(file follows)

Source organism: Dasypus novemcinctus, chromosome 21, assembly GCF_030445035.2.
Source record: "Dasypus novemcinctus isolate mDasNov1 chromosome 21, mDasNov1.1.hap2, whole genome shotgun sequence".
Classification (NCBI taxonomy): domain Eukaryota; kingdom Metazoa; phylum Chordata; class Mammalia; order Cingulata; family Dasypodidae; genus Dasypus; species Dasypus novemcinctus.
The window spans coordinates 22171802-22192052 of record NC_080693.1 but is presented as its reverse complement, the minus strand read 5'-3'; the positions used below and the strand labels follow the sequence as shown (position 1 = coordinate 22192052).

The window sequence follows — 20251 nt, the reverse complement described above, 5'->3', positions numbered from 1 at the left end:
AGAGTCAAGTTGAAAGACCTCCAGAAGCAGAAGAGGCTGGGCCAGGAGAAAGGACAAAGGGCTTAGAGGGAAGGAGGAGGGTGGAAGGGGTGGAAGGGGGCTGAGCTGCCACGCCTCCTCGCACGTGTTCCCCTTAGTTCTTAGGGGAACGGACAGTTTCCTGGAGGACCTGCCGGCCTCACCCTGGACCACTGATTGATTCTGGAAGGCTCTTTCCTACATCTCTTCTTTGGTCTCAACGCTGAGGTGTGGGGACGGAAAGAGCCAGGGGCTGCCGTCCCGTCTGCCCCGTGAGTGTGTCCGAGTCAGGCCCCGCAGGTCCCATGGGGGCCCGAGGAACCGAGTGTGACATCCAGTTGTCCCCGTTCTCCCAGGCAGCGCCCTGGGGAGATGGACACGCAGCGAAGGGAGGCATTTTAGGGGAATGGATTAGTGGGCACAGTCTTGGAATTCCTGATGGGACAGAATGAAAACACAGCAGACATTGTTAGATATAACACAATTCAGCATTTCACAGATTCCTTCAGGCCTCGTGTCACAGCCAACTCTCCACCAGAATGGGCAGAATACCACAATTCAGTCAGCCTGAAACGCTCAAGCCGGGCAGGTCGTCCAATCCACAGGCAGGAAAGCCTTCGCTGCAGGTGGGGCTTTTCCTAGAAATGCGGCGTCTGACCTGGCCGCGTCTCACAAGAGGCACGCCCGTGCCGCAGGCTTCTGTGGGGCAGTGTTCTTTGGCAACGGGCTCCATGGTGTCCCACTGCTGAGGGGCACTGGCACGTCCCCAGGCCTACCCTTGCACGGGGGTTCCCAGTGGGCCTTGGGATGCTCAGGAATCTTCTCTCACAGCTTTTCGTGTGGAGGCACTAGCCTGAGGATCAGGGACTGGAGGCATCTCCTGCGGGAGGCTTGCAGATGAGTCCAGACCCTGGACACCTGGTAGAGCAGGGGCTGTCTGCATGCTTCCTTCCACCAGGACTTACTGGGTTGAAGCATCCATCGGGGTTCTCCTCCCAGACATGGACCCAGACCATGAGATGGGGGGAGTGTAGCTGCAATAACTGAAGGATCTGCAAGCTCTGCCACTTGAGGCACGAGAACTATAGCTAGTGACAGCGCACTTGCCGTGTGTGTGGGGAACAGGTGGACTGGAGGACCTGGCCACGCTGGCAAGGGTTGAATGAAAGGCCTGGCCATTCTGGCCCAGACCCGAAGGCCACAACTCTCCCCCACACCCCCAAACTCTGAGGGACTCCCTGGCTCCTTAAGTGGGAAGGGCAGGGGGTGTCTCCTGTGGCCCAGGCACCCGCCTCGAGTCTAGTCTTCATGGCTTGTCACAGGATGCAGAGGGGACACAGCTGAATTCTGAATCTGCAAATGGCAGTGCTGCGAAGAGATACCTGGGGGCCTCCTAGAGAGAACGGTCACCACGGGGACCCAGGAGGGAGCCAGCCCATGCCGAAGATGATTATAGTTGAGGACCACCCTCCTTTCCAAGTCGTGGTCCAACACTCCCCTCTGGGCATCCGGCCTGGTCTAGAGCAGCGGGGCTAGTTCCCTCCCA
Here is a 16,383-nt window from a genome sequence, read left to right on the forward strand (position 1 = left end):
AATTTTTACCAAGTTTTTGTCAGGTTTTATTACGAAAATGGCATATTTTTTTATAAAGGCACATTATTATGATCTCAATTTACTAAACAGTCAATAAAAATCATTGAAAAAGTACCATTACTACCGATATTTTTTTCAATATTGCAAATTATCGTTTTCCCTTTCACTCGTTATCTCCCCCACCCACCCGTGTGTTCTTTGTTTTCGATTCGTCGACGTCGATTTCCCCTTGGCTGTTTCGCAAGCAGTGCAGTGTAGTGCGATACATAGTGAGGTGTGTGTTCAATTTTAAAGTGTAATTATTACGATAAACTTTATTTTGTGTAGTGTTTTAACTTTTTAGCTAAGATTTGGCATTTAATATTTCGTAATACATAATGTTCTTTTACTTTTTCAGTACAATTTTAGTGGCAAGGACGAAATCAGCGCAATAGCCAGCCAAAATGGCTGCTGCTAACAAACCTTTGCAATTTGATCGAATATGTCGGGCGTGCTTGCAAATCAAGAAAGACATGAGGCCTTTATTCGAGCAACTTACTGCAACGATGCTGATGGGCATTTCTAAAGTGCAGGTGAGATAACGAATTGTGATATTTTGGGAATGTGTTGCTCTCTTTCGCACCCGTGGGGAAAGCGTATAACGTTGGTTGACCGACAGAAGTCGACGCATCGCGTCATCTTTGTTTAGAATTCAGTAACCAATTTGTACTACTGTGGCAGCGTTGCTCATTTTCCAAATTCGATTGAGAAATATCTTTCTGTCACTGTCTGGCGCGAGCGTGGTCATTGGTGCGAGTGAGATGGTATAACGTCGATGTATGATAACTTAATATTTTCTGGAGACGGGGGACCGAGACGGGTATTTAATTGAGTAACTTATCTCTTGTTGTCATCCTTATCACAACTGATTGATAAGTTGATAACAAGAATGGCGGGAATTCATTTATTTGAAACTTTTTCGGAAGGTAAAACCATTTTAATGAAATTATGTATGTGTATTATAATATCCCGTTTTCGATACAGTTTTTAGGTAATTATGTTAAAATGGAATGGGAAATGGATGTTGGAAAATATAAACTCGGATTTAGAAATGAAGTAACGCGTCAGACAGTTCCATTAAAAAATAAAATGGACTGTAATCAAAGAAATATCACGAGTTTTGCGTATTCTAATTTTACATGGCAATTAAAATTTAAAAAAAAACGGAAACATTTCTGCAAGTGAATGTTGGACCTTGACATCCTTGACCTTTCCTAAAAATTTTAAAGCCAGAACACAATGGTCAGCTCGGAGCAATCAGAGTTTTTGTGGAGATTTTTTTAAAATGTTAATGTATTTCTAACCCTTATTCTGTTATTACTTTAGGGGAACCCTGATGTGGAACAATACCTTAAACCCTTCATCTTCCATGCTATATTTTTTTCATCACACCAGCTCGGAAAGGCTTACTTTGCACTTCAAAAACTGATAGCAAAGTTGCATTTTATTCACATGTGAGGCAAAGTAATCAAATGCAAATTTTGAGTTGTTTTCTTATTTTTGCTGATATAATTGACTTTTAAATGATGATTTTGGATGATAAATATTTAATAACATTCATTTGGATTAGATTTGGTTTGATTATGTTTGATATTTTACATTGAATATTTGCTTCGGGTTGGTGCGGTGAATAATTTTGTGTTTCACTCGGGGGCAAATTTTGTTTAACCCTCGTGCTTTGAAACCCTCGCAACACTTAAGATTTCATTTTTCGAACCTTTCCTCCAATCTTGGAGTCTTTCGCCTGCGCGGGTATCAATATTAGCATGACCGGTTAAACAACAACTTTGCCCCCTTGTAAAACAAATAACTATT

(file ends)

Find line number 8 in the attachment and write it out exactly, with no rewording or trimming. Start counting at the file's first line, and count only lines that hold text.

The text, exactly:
AATTTTTACCAAGTTTTTGTCAGGTTTTATTACGAAAATGGCATATTTTTTTATAAAGGCACATTATTATGATCTCAATTTACTAAACAGTCAATAAAAATCATTGAAAAAGTACCATTACTACCGATATTTTTTTCAATATTGCAAATTATCGTTTTCCCTTTCACTCGTTATCTCCCCCACCCACCCGTGTGTTCTTTGTTTTCGATTCGTCGACGTCGATTTCCCCTTGGCTGTTTCGCAAGCAGTGCAGTGTAGTGCGATACATAGTGAGGTGTGTGTTCAATTTTAAAGTGTAATTATTACGATAAACTTTATTTTGTGTAGTGTTTTAACTTTTTAGCTAAGATTTGGCATTTAATATTTCGTAATACATAATGTTCTTTTACTTTTTCAGTACAATTTTAGTGGCAAGGACGAAATCAGCGCAATAGCCAGCCAAAATGGCTGCTGCTAACAAACCTTTGCAATTTGATCGAATATGTCGGGCGTGCTTGCAAATCAAGAAAGACATGAGGCCTTTATTCGAGCAACTTACTGCAACGATGCTGATGGGCATTTCTAAAGTGCAGGTGAGATAACGAATTGTGATATTTTGGGAATGTGTTGCTCTCTTTCGCACCCGTGGGGAAAGCGTATAACGTTGGTTGACCGACAGAAGTCGACGCATCGCGTCATCTTTGTTTAGAATTCAGTAACCAATTTGTACTACTGTGGCAGCGTTGCTCATTTTCCAAATTCGATTGAGAAATATCTTTCTGTCACTGTCTGGCGCGAGCGTGGTCATTGGTGCGAGTGAGATGGTATAACGTCGATGTATGATAACTTAATATTTTCTGGAGACGGGGGACCGAGACGGGTATTTAATTGAGTAACTTATCTCTTGTTGTCATCCTTATCACAACTGATTGATAAGTTGATAACAAGAATGGCGGGAATTCATTTATTTGAAACTTTTTCGGAAGGTAAAACCATTTTAATGAAATTATGTATGTGTATTATAATATCCCGTTTTCGATACAGTTTTTAGGTAATTATGTTAAAATGGAATGGGAAATGGATGTTGGAAAATATAAACTCGGATTTAGAAATGAAGTAACGCGTCAGACAGTTCCATTAAAAAATAAAATGGACTGTAATCAAAGAAATATCACGAGTTTTGCGTATTCTAATTTTACATGGCAATTAAAATTTAAAAAAAAACGGAAACATTTCTGCAAGTGAATGTTGGACCTTGACATCCTTGACCTTTCCTAAAAATTTTAAAGCCAGAACACAATGGTCAGCTCGGAGCAATCAGAGTTTTTGTGGAGATTTTTTTAAAATGTTAATGTATTTCTAACCCTTATTCTGTTATTACTTTAGGGGAACCCTGATGTGGAACAATACCTTAAACCCTTCATCTTCCATGCTATATTTTTTTCATCACACCAGCTCGGAAAGGCTTACTTTGCACTTCAAAAACTGATAGCAAAGTTGCATTTTATTCACATGTGAGGCAAAGTAATCAAATGCAAATTTTGAGTTGTTTTCTTATTTTTGCTGATATAATTGACTTTTAAATGATGATTTTGGATGATAAATATTTAATAACATTCATTTGGATTAGATTTGGTTTGATTATGTTTGATATTTTACATTGAATATTTGCTTCGGGTTGGTGCGGTGAATAATTTTGTGTTTCACTCGGGGGCAAATTTTGTTTAACCCTCGTGCTTTGAAACCCTCGCAACACTTAAGATTTCATTTTTCGAACCTTTCCTCCAATCTTGGAGTCTTTCGCCTGCGCGGGTATCAATATTAGCATGACCGGTTAAACAACAACTTTGCCCCCTTGTAAAACAAATAACTATT